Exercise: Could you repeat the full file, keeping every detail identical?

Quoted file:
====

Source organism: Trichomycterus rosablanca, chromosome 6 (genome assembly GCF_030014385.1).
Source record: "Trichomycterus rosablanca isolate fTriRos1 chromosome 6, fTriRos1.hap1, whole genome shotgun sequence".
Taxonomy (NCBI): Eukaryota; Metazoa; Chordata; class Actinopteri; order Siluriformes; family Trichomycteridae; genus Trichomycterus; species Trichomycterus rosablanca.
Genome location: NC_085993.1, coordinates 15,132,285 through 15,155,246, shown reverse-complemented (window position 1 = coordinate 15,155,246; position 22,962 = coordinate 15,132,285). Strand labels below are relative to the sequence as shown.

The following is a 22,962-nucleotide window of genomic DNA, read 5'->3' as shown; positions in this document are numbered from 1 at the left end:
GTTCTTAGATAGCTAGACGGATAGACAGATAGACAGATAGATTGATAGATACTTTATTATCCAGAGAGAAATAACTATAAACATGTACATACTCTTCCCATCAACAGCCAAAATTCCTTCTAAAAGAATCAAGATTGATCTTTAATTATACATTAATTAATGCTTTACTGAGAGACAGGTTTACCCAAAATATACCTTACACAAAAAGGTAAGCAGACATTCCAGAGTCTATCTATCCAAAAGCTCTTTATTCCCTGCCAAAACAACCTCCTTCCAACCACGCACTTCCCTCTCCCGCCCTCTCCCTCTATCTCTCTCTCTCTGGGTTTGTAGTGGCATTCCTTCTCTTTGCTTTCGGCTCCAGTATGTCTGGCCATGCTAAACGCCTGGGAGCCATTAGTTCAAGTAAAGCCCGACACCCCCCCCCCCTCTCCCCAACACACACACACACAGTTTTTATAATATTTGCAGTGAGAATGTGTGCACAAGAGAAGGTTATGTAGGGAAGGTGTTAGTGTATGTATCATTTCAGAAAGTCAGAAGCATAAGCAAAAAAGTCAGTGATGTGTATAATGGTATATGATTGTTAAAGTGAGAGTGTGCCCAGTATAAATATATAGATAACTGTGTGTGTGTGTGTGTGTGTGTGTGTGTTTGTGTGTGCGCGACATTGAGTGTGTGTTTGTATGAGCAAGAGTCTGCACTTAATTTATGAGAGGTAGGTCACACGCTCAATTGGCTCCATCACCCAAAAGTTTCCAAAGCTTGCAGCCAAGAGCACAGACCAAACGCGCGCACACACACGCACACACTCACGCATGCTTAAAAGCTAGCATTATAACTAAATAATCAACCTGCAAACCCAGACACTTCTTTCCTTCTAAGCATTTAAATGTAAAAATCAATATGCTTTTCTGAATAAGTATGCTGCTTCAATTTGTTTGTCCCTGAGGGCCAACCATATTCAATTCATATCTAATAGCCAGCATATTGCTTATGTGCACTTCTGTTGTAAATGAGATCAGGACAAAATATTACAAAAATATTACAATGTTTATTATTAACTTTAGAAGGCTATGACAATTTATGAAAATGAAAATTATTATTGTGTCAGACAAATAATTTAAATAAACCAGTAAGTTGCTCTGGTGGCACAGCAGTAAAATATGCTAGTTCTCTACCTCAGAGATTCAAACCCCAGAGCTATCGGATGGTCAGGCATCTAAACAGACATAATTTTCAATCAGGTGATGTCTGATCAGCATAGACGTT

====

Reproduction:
Source organism: Trichomycterus rosablanca, chromosome 6 (genome assembly GCF_030014385.1).
Source record: "Trichomycterus rosablanca isolate fTriRos1 chromosome 6, fTriRos1.hap1, whole genome shotgun sequence".
Taxonomy (NCBI): Eukaryota; Metazoa; Chordata; class Actinopteri; order Siluriformes; family Trichomycteridae; genus Trichomycterus; species Trichomycterus rosablanca.
Genome location: NC_085993.1, coordinates 15,132,285 through 15,155,246, shown reverse-complemented (window position 1 = coordinate 15,155,246; position 22,962 = coordinate 15,132,285). Strand labels below are relative to the sequence as shown.

The following is a 22,962-nucleotide window of genomic DNA, read 5'->3' as shown; positions in this document are numbered from 1 at the left end:
GTTCTTAGATAGCTAGACGGATAGACAGATAGACAGATAGATTGATAGATACTTTATTATCCAGAGAGAAATAACTATAAACATGTACATACTCTTCCCATCAACAGCCAAAATTCCTTCTAAAAGAATCAAGATTGATCTTTAATTATACATTAATTAATGCTTTACTGAGAGACAGGTTTACCCAAAATATACCTTACACAAAAAGGTAAGCAGACATTCCAGAGTCTATCTATCCAAAAGCTCTTTATTCCCTGCCAAAACAACCTCCTTCCAACCACGCACTTCCCTCTCCCGCCCTCTCCCTCTATCTCTCTCTCTCTGGGTTTGTAGTGGCATTCCTTCTCTTTGCTTTCGGCTCCAGTATGTCTGGCCATGCTAAACGCCTGGGAGCCATTAGTTCAAGTAAAGCCCGACACCCCCCCCCCCTCTCCCCAACACACACACACACAGTTTTTATAATATTTGCAGTGAGAATGTGTGCACAAGAGAAGGTTATGTAGGGAAGGTGTTAGTGTATGTATCATTTCAGAAAGTCAGAAGCATAAGCAAAAAAGTCAGTGATGTGTATAATGGTATATGATTGTTAAAGTGAGAGTGTGCCCAGTATAAATATATAGATAACTGTGTGTGTGTGTGTGTGTGTGTGTGTGTTTGTGTGTGCGCGACATTGAGTGTGTGTTTGTATGAGCAAGAGTCTGCACTTAATTTATGAGAGGTAGGTCACACGCTCAATTGGCTCCATCACCCAAAAGTTTCCAAAGCTTGCAGCCAAGAGCACAGACCAAACGCGCGCACACACACGCACACACTCACGCATGCTTAAAAGCTAGCATTATAACTAAATAATCAACCTGCAAACCCAGACACTTCTTTCCTTCTAAGCATTTAAATGTAAAAATCAATATGCTTTTCTGAATAAGTATGCTGCTTCAATTTGTTTGTCCCTGAGGGCCAACCATATTCAATTCATATCTAATAGCCAGCATATTGCTTATGTGCACTTCTGTTGTAAATGAGATCAGGACAAAATATTACAAAAATATTACAATGTTTATTATTAACTTTAGAAGGCTATGACAATTTATGAAAATGAAAATTATTATTGTGTCAGACAAATAATTTAAATAAACCAGTAAGTTGCTCTGGTGGCACAGCAGTAAAATATGCTAGTTCTCTACCTCAGAGATTCAAACCCCAGAGCTATCGGATGGTCAGGCATCTAAACAGACATAATTTTCAATCAGGTGATGTCTGATCAGCATAGACGTT